Patient-reported outcomes (PROs) are significantly improved after septal myectomy for obstructive hypertrophic cardiomyopathy (oHCM), but they do not necessarily correlate closely with physician-reported New York Heart Association (NYHA) class. So finds an analysis by Cleveland Clinic researchers of follow-up data from symptomatic patients in the SPIRIT-HCM study.
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“At 12-month follow-up in symptomatic oHCM patients, septal myectomy significantly improved patient-reported outcomes, left ventricular outflow tract (LVOT) obstruction and functional capacity,” says senior author Milind Desai, MD, MBA, Director of Cleveland Clinic’s Hypertrophic Cardiomyopathy Center. “However, the results also underscore the discrepancy between what patients report about their quality of life, in terms of patient-reported outcome measures, and how physicians perceive their symptoms.”
The new analysis, published in Progress in Cardiovascular Diseases (2023;80:66-73), adds to a previous report of results from the single-center SPIRIT-HCM trial (JAMA Netw Open. 2022;5:e227293), which showed that in patients with oHCM, septal myectomy significantly improves Kansas City Cardiomyopathy Questionnaire (KCCQ) scores for quality of life (QOL) as well as physical and health status.
The investigator-initiated, single-arm SPIRIT-HCM study prospectively enrolled 173 symptomatic adults aged 18 to 65 with oHCM who were undergoing surgical septal myectomy at Cleveland Clinic; all were in NYHA class II or III/IV at baseline. Three outcomes were assessed in the new analysis: the association between various PROs, their association with NYHA class and changes after septal myectomy.
Historically, observational studies of septal myectomy for HCM have used NYHA class to measure outcomes. “Quality-of-life assessment with patient-reported outcomes increasingly is being accepted as a more reliable outcome metric, and one better aligned with patient perception of physical and mental function,” Dr. Desai notes.
The PROs used to assess patients at baseline and 12 months post-procedure were KCCQ scores, the Patient-Reported Outcomes Measurement Information System (PROMIS), the Duke Activity Status Index (DASI) and the European QOL score (EQ-5D). None of those instruments were specifically designed to assess QOL in patients undergoing interventions for oHCM.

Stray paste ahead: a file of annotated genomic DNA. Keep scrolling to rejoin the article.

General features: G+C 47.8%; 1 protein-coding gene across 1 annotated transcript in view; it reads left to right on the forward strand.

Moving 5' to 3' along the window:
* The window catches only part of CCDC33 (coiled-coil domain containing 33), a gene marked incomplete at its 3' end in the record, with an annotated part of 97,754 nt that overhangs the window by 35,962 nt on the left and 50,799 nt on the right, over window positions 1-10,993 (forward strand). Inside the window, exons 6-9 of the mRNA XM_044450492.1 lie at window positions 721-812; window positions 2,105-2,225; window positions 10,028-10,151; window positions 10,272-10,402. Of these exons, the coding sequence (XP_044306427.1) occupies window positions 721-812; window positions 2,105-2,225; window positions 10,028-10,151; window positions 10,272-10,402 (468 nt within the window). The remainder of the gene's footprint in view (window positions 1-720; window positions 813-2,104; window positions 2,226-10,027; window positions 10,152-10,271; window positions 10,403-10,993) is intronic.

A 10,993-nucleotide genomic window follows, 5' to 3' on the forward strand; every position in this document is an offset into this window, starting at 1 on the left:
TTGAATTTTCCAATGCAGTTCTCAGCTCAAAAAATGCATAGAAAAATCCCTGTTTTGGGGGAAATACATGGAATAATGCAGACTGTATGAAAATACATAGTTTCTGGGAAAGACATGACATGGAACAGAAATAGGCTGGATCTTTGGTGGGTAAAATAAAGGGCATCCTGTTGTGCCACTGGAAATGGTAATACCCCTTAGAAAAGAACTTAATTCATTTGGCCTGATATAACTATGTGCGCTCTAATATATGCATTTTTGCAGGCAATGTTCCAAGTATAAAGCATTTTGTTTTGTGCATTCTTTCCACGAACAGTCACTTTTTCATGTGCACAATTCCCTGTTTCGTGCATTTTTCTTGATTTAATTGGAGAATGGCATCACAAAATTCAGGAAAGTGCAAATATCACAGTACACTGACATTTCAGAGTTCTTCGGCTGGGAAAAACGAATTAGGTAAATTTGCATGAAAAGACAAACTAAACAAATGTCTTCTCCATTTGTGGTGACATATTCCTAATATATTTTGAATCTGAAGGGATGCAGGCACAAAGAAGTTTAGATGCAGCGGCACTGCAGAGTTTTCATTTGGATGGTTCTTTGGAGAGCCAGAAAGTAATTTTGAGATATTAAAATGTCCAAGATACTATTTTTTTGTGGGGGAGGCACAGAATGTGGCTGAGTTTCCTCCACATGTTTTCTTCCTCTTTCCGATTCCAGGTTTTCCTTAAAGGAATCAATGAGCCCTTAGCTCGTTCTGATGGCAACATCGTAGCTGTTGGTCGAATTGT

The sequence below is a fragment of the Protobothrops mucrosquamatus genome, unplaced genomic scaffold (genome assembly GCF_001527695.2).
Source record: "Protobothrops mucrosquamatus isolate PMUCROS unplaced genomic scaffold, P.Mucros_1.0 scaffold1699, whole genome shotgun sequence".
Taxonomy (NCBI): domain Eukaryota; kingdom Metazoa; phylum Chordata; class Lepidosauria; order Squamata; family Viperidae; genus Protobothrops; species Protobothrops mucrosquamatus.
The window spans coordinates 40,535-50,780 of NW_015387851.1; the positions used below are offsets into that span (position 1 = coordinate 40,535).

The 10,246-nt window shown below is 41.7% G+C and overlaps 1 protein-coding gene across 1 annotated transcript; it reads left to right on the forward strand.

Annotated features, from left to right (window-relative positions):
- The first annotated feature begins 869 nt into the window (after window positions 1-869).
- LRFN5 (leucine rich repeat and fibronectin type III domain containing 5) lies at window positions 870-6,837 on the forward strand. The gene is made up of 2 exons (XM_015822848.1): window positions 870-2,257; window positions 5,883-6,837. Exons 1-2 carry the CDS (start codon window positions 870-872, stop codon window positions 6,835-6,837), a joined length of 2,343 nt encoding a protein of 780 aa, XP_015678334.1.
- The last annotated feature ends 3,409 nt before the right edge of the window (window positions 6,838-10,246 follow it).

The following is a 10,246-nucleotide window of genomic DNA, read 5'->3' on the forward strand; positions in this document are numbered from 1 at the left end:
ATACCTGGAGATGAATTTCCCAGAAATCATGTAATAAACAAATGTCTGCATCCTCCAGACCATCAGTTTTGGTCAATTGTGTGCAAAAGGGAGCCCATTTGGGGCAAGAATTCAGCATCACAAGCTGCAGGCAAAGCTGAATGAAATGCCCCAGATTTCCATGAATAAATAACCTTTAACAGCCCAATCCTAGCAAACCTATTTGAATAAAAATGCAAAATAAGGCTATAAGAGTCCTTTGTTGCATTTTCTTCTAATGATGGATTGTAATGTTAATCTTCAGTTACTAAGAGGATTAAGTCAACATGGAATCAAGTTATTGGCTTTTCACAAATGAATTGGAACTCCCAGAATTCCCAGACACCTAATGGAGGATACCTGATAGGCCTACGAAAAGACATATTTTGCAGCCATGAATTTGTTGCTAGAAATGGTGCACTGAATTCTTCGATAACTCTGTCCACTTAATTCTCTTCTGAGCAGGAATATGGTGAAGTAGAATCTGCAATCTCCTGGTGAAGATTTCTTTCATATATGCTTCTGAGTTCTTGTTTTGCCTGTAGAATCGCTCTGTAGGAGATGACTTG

NYHA class, results of a 6-minute walk test (6MWT) and peak LVOT gradient also were recorded at baseline and 12 months.
At baseline, 35% to 49% of patients in NYHA class II had PRO scores worse than the cohort median, whereas 30% to 39% of patients in NYHA class III//IV had PRO scores better than median.
“This cohort had a median baseline KCCQ summary score that was worse than has previously been reported in oHCM studies, which suggests our patients were a sicker population and had substantially impaired quality of life,” observes study co-author Maran Thamilarasan, MD, staff cardiologist in Cleveland Clinic’s Section of Cardiovascular Imaging.
At 12 months after surgery, the authors found the following:
Notably, there was a highly statistically significant internal consistency among the various PROs, both at baseline and following myectomy. The magnitude of benefit of the procedure on the individual PROs also was very high.
In contrast, post-surgery improvements were more modest in physician-assessed NYHA class, with only 67% of patients assigned to class I at 12 months, and in peak LVOT gradient and 6MWT. Both at baseline and during follow-up, there was substanial overlap of PRO results within various NYHA classes.
“Our findings demonstrate that patients’ perceptions of their symptoms, physical and mental function, and quality of life cannot necessarily be ascertained from objective measures such as exercise stress testing,” says study co-author Nicholas Smedira, MD, MBA, Surgical Director of Cleveland Clinic’s Hypertrophic Cardiomyopathy Center. “This underscores the importance of directly assessing patient-reported outcomes.”
He adds that the study findings did not surprise him: “Post-myectomy, many patients send me cards and letters saying they cannot remember feeling so well, that they can run and hike and play with their children again without getting short of breath or lightheaded. It is truly life-changing for patients.”
The researchers noted that 6MWT results and PROMIS mental domain scores did not improve in a significant proportion of patients after myectomy. On follow-up, only 44% of patients increased their 6MWT result beyond 100 meters. Factors that the authors believe may be contributory ― and that they intend to investigate in future studies ― include diastolic dysfunction, overzealous beta blockade, obesity and deconditioning associated with long-term physical activity restriction prior to surgery.
Other areas for exploration include better defining the heterogeneity of the benefits of myectomy by examining which social, demographic, clinical and physiologic parameters are most strongly associated with improved status (or lack thereof) in patients with oHCM.
“In future trials, patient-reported outcomes, rather than NYHA class, should be emphasized as inclusion criteria and/or endpoints for judging success,” says Dr. Desai. “In addition, the patient-reported outcomes we assessed can be used to guide clinical management and make decisions about drug titration or recommendations for invasive therapies.”